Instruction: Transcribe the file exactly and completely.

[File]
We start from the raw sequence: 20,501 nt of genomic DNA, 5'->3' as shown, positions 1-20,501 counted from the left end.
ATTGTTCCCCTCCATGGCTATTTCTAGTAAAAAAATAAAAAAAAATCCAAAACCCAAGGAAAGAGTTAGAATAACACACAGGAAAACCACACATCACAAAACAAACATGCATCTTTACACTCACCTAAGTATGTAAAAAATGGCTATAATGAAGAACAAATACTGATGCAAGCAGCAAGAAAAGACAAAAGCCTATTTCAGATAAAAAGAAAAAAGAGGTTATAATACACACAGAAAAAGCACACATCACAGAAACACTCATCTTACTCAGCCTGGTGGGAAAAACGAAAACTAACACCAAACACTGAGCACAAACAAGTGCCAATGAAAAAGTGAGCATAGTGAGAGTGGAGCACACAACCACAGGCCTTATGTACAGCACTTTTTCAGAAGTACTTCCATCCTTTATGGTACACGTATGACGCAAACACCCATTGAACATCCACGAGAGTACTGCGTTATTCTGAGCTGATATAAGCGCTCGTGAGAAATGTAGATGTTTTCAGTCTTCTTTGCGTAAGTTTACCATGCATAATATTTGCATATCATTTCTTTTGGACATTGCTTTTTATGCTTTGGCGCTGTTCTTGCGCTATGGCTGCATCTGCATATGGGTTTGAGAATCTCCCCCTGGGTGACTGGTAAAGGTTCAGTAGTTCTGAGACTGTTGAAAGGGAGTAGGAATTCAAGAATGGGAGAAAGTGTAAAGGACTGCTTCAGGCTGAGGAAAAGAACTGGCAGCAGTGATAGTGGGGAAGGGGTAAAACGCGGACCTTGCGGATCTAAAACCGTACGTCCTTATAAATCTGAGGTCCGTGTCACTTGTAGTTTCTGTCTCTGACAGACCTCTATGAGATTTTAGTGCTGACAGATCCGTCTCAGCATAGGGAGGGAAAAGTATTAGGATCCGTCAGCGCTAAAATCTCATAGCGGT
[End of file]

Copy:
We start from the raw sequence: 20,501 nt of genomic DNA, 5'->3' as shown, positions 1-20,501 counted from the left end.
ATTGTTCCCCTCCATGGCTATTTCTAGTAAAAAAATAAAAAAAAATCCAAAACCCAAGGAAAGAGTTAGAATAACACACAGGAAAACCACACATCACAAAACAAACATGCATCTTTACACTCACCTAAGTATGTAAAAAATGGCTATAATGAAGAACAAATACTGATGCAAGCAGCAAGAAAAGACAAAAGCCTATTTCAGATAAAAAGAAAAAAGAGGTTATAATACACACAGAAAAAGCACACATCACAGAAACACTCATCTTACTCAGCCTGGTGGGAAAAACGAAAACTAACACCAAACACTGAGCACAAACAAGTGCCAATGAAAAAGTGAGCATAGTGAGAGTGGAGCACACAACCACAGGCCTTATGTACAGCACTTTTTCAGAAGTACTTCCATCCTTTATGGTACACGTATGACGCAAACACCCATTGAACATCCACGAGAGTACTGCGTTATTCTGAGCTGATATAAGCGCTCGTGAGAAATGTAGATGTTTTCAGTCTTCTTTGCGTAAGTTTACCATGCATAATATTTGCATATCATTTCTTTTGGACATTGCTTTTTATGCTTTGGCGCTGTTCTTGCGCTATGGCTGCATCTGCATATGGGTTTGAGAATCTCCCCCTGGGTGACTGGTAAAGGTTCAGTAGTTCTGAGACTGTTGAAAGGGAGTAGGAATTCAAGAATGGGAGAAAGTGTAAAGGACTGCTTCAGGCTGAGGAAAAGAACTGGCAGCAGTGATAGTGGGGAAGGGGTAAAACGCGGACCTTGCGGATCTAAAACCGTACGTCCTTATAAATCTGAGGTCCGTGTCACTTGTAGTTTCTGTCTCTGACAGACCTCTATGAGATTTTAGTGCTGACAGATCCGTCTCAGCATAGGGAGGGAAAAGTATTAGGATCCGTCAGCGCTAAAATCTCATAGCGGT